PaperCity Magazine

Round Top Winter 2021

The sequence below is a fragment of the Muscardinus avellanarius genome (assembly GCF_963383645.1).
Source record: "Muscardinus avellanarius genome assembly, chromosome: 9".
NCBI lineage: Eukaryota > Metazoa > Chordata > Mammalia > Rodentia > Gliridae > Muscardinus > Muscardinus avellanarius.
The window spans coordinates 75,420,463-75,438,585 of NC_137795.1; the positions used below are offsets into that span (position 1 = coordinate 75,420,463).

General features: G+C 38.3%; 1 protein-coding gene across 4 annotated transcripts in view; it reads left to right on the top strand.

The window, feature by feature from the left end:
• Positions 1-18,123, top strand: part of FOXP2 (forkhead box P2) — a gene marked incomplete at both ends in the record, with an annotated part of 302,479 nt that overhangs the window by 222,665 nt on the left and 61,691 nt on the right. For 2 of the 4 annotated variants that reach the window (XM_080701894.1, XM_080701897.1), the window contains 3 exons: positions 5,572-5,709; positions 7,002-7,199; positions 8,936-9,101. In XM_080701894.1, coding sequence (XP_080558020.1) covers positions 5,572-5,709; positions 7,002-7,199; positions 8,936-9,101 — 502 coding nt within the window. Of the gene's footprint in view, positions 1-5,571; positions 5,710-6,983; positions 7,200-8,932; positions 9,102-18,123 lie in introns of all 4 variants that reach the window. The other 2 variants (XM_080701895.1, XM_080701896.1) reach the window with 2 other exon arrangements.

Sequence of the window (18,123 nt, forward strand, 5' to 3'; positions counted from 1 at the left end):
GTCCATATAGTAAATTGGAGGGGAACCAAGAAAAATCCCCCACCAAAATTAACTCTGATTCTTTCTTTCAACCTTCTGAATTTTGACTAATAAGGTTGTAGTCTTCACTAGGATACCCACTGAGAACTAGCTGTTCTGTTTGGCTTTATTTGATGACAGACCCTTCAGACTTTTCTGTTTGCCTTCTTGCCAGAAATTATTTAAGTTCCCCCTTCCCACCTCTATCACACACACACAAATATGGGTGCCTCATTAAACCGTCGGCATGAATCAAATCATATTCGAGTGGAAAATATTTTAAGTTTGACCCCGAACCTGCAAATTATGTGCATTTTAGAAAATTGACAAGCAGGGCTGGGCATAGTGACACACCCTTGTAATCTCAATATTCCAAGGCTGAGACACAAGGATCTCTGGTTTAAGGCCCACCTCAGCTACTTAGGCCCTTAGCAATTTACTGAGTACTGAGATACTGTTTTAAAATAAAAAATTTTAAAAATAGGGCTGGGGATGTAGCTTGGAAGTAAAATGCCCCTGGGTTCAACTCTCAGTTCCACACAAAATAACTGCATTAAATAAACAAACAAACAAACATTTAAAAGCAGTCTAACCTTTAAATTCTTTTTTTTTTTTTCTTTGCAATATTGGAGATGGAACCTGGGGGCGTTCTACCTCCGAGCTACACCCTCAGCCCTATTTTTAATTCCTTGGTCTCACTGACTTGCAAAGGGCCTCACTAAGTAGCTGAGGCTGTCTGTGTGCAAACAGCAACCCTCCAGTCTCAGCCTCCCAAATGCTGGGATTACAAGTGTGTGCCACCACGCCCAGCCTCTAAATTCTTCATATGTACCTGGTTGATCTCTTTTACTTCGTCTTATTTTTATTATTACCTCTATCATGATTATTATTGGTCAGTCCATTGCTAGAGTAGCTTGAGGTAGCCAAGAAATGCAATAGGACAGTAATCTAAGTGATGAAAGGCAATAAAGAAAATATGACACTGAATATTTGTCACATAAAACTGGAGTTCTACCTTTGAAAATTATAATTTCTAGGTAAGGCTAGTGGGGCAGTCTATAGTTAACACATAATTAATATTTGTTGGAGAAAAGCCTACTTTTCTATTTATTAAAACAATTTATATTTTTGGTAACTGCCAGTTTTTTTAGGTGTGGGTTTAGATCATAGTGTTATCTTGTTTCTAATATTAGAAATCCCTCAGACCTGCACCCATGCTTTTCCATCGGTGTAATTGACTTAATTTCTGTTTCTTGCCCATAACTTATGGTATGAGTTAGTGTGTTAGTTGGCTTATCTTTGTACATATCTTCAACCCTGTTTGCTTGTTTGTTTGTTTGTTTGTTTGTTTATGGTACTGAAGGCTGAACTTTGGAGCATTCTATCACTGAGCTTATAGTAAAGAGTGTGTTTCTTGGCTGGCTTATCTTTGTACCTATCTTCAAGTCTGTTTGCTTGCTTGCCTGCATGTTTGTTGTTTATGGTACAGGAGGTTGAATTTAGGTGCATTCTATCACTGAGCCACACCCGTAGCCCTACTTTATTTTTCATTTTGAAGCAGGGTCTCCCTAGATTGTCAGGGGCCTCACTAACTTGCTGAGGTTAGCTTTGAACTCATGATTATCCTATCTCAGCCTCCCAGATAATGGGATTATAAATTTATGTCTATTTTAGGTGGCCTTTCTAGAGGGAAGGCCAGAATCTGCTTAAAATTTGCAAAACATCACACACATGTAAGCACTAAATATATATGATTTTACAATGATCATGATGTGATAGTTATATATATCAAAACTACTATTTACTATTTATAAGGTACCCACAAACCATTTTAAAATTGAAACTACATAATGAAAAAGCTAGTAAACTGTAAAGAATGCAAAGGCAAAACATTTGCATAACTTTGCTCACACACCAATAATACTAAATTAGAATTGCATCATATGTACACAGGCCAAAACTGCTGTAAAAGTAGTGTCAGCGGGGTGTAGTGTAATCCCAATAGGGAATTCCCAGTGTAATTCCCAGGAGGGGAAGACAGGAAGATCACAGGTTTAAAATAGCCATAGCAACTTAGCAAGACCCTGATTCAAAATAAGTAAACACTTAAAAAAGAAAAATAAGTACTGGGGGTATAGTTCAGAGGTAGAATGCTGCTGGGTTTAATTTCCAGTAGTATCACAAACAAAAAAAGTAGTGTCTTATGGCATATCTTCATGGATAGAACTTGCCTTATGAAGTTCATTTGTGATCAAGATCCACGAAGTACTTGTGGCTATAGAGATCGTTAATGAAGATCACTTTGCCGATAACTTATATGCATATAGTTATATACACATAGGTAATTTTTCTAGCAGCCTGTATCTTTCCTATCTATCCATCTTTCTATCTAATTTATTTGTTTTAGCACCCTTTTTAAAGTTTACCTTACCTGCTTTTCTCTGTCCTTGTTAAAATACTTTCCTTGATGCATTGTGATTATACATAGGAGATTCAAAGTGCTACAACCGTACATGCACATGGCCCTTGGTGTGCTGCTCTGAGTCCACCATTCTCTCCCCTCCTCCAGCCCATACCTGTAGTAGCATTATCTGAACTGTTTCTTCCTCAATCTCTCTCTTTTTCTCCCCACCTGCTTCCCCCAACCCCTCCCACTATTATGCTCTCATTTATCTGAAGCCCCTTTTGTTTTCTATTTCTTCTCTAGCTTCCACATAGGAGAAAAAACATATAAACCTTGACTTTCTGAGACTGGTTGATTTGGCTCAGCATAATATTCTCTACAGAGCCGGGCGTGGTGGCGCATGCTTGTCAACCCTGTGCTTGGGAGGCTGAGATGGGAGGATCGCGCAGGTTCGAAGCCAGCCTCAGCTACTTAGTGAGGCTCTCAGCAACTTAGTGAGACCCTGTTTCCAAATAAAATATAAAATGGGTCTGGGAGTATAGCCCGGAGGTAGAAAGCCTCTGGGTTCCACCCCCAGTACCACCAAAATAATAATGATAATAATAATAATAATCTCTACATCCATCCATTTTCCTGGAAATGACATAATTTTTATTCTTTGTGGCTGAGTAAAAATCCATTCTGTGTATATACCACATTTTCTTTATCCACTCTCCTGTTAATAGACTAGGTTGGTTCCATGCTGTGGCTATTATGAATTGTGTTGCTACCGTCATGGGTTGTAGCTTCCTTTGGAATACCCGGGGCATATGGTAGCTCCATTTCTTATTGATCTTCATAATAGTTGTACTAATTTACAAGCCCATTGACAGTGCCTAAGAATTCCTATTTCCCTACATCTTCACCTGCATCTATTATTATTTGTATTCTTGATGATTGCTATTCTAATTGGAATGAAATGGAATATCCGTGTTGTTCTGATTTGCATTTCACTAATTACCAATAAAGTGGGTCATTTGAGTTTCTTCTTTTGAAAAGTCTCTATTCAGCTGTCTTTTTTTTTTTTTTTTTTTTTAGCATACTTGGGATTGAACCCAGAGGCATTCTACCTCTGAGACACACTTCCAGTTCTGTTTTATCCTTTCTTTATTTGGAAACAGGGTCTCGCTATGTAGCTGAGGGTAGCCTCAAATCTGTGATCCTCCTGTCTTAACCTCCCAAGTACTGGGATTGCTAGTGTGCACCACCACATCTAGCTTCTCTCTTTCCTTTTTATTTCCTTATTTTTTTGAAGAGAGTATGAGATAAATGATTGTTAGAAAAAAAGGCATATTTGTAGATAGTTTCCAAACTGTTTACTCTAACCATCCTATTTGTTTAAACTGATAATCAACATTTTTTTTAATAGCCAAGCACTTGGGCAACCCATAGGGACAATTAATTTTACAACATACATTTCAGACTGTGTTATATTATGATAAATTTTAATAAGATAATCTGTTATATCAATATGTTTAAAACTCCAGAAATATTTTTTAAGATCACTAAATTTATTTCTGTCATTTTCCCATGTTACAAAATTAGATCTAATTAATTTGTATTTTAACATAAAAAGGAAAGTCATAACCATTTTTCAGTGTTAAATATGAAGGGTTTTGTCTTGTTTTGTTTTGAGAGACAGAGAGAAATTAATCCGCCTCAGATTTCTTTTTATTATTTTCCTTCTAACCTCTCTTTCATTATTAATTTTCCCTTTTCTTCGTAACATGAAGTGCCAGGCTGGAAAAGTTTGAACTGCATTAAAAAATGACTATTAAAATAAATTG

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A REMEMBRANCE OF CLOVIS HEIMSATH ARCHITECT, ARTIST, PRESERVATIONIST, COMMUNITY BUILDER By Catherine D. Anspon. Photography Jack Thompson. W e've had him on our radar for several years now, with every Round Top spring and fall edition — Clovis Heimsath, the elder statesman of Fayetteville and the architect responsible for the rare feat of getting this charming Czech-heritage town listed on the National Register of Historic Places. But other stories always intervened. Then, during this spring's antiques show, after a hearty meal at the Grand Fayette Hotel and visit to the Red & White Gallery, Joan and Jerry Herring, who own both the gallery and hotel, went over their fall exhibition schedule, and Heimsath was the gallery's headliner for December 2021. An interview was planned. We made pilgrimages to Clovis and Maryann Heimsath's late-19th- century cottage that rims the town square of Fayetteville. Those initial visits just touched on the background of their small-town chapter. There were countless earlier chapters — well, more like books — beginning with their meeting at Yale (he, BA in architecture 1952, MA in architecture 1957, while she holds a BS from Bryn Mawr and MS from Yale, both degrees in microbiology). That era was followed by a Fulbright Scholarship and time in Rome for the then-young family (two of their five children had arrived), architectural stints in Manhattan, seminal work in San Antonio at the firm of O'Neil Ford, then the founding of Heimsath's Houston practice and an assistant professorship at Rice. The year of decision was 1974. Heimsath Architects had swelled to a size of 25, building a reputation for sensitive ecclesiastic commissions designed for diverse denominations including temples and synagogues, preservation of historic homes (farmhouses to log cabins and stately Victorians), and eloquent, understated contemporary houses. The couple dissolved this flourishing Houston practice to pack up five kids, leave the historic late-Victorian Waldo Mansion in Montrose (their home, which Heimsath had restored) and head for greener acres. That would be a simpler life, and the gentle terrain of Fayetteville, a destination where the couple had been leasing a weekend home. A 1983 Texas Homes article by architecture critic Lisa Germany documents their decampment to the Texas countryside, including a photo of the farmhouse the couple acquired for $100. Germany's feature focused on the Heimsaths' commitment to their newly adopted town; the headline read "Clovis Heimsath: Community Renewal," with discussions of an Arts and Crafts approach to the firm's commissions, including tapping Maryann for stained glass work for churches as well as home interiors, and enlisting Texas ceramicist Pat Johnson, whom the Heimsaths back in that day gave free studio space to cajole her to settle in Fayetteville. When we sat down to chat, the Heimsaths were approaching their 65th wedding anniversary, co-creators in life and art. These endeavors in Fayetteville encompassed both an elevated architectural practice (Maryann stepped up as bookkeeper and business manager while raising the children) and the communal and prosaic running of Country Place Restaurant and later, Country Place Hotel, both in the 1900 Zapp Building on the town square (now reborn by the Herrings and Mary and Evan Quiros into the Grand Fayette Hotel). In those early days, the restaurant (open Fridays and Saturdays, a popular destination for regulars from Houston, Austin, and San Antonio) and hotel shared space with the couple's architectural practice. The Heimsath hospitality biz improbably flourished, no doubt because it was a hands-on labor of love, with Clovis as maître d' and Maryann showing off her culinary acumen with farm-fresh ingredients including homemade cottage cheese from their own cows. O ur dialogue took place at the couple's final Fayetteville home, the historic Spacek House, where they moved in 2015. A prim and tidy turn-of-the-century frame home of diminutive proportions it was kept immaculately by Maryann, a model for surrounding oneself with books and well-edited treasures. The vibe was Shaker like. In person, the Heimsaths were warm, down-to-earth, and welcoming, and we galloped into conversation convivially. Like long- married couples, they had an ease about them, with Clovis often deferring to Maryann to confirm recollections as to The Last Interview + a Preview of the Heimsath Retrospective at Red & White Gallery, Fayetteville 46

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